Survivor annuities can be made up of one or two parts, depending on the type of annuity. The first part, tier I, is included in all annuities. It is based on the deceased employee's combined railroad retirement and social security credits, and is generally equivalent to the amount that would have been payable under social security. The second part, tier II, is based on railroad retirement credits only.
The percentage of entitlement to tier 1 is based on the following:
100% share for widow type annuitants. This share is subject to increases for employee credits and reductions based on the employee’s retirement age reduction.
75% share for the young mother, young father and all children. Employee credits nor reductions for age are applied for this type of annuity.
82.5% share for a dependent parent.
Tier I is generally increased for the deceased employee's delayed retirement credits (DRC's).
Tier I is generally reduced for the following:
- the amount of any social security benefit;
- Certain Federal, State, or local government pensions which are based on the annuitant’s own earnings (only two/thirds of the amount);
- Dual RR benefits - the full amount or a percentage of the railroad retirement annuity that you are receiving, if you also worked for the Railroad Industry.
- There's a limit to the amount that family members can receive each month. Generally, when there are three or more qualified family members, an amount called the family maximum applies to the tier I amount.
The second part, tier II, is not included in the annuity computation if you are a remarried widow(er), surviving divorced spouse, divorced mother/father, or possibly a parent. If a parent and other survivor annuitants are entitled or potentially entitled to a widow(er), surviving divorced spouse, or child benefit, the tier II portion is not payable.
The tier II entitlement amounts are based on the following percentages of the deceased employee’s tier II amount:
50% for the widow type annuitants
15% for the child
35% for the parent
35% is the minimum amount payable to a family.
130% is the maximum amount payable to a family.
Tier II is generally reduced for the following:
Take back – a permanent reduction that may be applicable if the deceased employee retired or died before 1984.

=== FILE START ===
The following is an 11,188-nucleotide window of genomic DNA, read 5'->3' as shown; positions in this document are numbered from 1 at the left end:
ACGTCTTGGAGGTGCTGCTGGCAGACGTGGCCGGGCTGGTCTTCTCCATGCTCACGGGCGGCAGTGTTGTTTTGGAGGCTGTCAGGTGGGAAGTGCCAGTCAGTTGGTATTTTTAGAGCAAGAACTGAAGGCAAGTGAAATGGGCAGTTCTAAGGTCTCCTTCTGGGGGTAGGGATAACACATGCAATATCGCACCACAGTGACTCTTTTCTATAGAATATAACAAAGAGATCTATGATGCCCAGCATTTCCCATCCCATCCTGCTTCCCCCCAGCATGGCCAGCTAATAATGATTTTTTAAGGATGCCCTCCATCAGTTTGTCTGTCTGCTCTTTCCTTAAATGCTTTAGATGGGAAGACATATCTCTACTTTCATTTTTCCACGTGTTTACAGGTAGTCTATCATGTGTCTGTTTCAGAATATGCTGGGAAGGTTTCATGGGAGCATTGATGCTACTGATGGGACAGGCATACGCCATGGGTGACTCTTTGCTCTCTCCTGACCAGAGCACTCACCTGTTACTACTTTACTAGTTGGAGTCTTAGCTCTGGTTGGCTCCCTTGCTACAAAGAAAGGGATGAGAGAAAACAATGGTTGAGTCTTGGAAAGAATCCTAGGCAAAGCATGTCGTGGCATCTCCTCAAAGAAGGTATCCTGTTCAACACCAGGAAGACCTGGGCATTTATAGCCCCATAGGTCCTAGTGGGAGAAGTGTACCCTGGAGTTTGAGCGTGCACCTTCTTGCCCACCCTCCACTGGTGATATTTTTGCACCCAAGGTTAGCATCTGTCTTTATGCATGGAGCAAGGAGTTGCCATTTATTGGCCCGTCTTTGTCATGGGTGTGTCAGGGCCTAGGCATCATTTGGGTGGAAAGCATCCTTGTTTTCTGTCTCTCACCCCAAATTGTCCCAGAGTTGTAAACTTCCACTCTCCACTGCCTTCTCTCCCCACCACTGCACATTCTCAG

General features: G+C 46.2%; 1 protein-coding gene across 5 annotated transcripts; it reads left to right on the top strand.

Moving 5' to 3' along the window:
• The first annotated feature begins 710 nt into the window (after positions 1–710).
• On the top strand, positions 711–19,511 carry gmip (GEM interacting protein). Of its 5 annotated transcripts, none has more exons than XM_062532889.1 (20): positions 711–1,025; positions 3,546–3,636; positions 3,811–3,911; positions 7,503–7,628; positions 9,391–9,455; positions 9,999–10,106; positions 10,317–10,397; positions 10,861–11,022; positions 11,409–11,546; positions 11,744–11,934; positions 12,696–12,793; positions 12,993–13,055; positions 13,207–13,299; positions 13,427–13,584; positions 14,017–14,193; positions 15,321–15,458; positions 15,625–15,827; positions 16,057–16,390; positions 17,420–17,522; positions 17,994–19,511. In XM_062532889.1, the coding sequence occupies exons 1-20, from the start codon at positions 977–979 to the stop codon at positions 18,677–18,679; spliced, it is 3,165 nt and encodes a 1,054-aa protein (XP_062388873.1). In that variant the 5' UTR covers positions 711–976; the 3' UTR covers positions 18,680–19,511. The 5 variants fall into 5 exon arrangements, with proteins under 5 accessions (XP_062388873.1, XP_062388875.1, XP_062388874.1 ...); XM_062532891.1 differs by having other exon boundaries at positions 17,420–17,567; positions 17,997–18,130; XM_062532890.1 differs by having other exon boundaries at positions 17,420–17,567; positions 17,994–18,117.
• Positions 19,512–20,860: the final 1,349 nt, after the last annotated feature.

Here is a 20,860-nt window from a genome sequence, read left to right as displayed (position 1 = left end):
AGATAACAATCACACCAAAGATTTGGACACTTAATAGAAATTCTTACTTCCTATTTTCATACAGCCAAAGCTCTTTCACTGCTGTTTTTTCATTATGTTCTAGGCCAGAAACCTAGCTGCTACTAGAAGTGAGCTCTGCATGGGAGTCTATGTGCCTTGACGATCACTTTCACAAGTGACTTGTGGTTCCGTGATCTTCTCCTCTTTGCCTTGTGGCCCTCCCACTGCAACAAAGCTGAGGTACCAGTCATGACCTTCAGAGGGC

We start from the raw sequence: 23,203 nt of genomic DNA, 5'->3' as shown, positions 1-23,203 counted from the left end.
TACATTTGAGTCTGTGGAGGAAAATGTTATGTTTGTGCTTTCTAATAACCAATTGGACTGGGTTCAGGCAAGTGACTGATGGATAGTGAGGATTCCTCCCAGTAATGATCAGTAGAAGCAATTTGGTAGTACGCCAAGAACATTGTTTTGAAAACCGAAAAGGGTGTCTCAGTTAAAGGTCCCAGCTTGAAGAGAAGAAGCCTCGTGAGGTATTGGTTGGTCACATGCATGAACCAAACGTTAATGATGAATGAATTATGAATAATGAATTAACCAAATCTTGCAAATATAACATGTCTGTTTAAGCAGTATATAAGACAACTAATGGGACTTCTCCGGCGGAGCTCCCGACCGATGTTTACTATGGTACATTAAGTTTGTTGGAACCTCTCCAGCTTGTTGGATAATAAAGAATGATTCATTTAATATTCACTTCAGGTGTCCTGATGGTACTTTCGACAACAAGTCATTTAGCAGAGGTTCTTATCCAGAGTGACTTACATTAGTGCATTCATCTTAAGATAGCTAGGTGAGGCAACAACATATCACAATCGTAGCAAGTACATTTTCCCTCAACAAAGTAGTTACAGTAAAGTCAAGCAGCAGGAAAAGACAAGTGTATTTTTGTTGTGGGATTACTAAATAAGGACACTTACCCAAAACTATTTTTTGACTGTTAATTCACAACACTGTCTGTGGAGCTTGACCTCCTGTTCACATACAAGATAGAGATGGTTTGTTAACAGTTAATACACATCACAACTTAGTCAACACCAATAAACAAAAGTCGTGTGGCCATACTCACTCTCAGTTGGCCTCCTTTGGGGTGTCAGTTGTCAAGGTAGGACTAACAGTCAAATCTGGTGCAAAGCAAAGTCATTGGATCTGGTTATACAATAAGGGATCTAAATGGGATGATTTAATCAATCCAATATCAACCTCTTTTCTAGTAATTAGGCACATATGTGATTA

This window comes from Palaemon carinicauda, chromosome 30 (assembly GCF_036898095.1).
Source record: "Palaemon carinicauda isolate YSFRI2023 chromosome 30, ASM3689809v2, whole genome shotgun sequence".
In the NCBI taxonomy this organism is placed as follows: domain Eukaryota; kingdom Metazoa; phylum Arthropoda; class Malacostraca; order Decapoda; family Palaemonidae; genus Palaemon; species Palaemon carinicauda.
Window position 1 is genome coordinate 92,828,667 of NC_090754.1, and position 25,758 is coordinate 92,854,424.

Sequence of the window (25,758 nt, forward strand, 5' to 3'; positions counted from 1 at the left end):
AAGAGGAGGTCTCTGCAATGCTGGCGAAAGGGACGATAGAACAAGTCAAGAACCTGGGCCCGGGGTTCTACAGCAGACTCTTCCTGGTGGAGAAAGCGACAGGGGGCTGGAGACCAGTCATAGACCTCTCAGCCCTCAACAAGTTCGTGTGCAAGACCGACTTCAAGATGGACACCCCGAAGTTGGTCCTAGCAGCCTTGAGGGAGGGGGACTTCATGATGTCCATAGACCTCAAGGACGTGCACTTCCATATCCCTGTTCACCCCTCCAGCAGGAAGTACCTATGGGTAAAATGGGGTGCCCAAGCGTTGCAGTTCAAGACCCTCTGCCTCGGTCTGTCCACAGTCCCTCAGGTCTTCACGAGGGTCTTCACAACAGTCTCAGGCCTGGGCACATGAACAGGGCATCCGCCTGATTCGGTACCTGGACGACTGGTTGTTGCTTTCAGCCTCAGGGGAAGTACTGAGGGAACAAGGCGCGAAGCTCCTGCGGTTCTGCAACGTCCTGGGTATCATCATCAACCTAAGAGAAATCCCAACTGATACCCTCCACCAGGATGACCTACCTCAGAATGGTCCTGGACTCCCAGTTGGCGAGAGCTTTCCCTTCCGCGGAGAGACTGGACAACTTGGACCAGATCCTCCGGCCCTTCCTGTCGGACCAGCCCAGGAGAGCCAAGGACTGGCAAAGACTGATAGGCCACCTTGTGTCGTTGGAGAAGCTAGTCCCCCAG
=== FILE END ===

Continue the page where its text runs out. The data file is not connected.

Dual RR benefits – when the full amount of the railroad retirement annuity that you are receiving exceeds the survivor tier I amount, if you also worked for the railroad industry.
Reductions to both tier I and tier II may occur:
If you retire before your full retirement age. Full retirement age (FRA) means the age at which the widow(er), remarried widow(er), or surviving divorced spouse can receive a full annuity under the RRA unreduced for early retirement.
The FRA for age reductions for applicants for a survivor annuity who were born before January 2, 1940, is age 65. The FRA for applicants for survivor annuities who were born after January 1, 1940, will gradually increase over a 20-year period to age 67. If you are entitled to a tier II benefit, the FRA for your tier II age reduction will be the same as the FRA for your tier I age reduction.
You may lose months of your full annuity rate, if you earn more that the annual earnings exempt amount in a year. This applies to all annuity types except disabled annuitants. The disabled annuitant’s earnings is handled differently.
(For additional information on earnings, please refer to the RRB Form G-77 )
The survivor annuity amounts payable to a widow that is entitled to tier I and tier II is currently determined under certain minimum provisions which guarantee that a widow(er)'s annuity will be at least equal to the two-tier benefit the deceased employee would have received at the time of the award of the widow(er)'s annuity, minus certain reductions including those for age and receipt of social security benefits, and no less than the spouse annuity she or he was receiving just prior to the employee's death. The spouse minimum guarantee and the widow's initial minimum amount (WIMA) is explained further in RRB publication IB-2.